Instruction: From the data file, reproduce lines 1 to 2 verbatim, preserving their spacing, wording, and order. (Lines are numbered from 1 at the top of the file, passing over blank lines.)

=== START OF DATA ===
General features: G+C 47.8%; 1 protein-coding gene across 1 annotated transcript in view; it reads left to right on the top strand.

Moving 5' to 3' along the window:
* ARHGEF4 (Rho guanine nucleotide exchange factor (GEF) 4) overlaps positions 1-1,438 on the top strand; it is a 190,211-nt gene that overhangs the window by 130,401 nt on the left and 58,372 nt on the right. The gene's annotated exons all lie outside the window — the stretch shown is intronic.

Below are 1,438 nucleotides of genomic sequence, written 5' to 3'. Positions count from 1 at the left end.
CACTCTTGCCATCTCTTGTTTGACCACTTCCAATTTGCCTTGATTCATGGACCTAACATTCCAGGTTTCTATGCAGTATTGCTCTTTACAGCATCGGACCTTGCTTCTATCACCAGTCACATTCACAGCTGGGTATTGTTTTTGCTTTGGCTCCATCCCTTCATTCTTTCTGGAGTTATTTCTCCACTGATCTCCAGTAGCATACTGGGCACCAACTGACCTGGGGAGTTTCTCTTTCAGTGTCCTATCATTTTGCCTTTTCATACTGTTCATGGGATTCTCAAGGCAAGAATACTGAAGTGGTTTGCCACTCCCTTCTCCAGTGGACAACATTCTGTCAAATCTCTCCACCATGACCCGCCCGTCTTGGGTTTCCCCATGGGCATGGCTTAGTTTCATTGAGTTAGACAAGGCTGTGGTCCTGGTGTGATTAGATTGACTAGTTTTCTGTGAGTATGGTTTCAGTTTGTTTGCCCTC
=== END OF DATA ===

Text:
General features: G+C 47.8%; 1 protein-coding gene across 1 annotated transcript in view; it reads left to right on the top strand.

Moving 5' to 3' along the window: